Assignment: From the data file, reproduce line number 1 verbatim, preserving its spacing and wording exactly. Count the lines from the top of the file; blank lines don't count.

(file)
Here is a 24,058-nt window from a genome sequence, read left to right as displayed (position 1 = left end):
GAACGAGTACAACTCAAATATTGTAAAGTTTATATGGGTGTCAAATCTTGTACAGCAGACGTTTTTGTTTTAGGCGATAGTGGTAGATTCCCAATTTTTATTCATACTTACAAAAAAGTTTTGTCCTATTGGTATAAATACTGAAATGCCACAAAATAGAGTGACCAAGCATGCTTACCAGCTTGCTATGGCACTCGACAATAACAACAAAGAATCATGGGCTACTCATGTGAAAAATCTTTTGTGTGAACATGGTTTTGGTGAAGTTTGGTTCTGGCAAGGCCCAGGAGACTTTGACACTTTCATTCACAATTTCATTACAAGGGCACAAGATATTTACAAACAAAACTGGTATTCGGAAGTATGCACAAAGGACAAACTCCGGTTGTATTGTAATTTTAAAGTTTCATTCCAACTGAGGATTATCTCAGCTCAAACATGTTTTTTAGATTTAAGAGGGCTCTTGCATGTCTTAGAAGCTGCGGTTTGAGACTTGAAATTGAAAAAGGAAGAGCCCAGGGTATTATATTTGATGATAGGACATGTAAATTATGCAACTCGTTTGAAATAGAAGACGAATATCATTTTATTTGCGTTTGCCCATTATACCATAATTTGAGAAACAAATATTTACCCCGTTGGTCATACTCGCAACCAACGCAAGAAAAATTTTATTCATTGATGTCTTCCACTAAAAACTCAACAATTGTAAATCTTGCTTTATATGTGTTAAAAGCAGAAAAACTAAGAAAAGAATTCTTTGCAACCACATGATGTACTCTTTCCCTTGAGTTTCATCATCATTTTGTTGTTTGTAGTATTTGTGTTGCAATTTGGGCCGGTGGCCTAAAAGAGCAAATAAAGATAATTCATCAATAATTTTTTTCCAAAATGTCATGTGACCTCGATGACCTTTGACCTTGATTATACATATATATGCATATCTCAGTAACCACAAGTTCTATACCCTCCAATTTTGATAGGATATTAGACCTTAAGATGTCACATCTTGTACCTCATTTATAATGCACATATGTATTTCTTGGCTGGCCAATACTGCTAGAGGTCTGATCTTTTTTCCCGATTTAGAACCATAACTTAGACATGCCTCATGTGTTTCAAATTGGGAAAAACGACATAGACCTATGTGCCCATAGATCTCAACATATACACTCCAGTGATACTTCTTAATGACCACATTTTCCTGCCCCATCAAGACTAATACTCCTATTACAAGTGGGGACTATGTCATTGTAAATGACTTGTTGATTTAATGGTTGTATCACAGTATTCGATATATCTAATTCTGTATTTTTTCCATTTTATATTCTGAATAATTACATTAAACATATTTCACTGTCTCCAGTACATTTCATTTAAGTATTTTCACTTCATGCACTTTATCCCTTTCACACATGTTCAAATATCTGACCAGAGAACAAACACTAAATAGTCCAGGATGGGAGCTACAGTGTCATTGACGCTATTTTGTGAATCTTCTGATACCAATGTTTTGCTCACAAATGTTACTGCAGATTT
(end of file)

Here is a 24,058-nt window from a genome sequence, read left to right as displayed (position 1 = left end):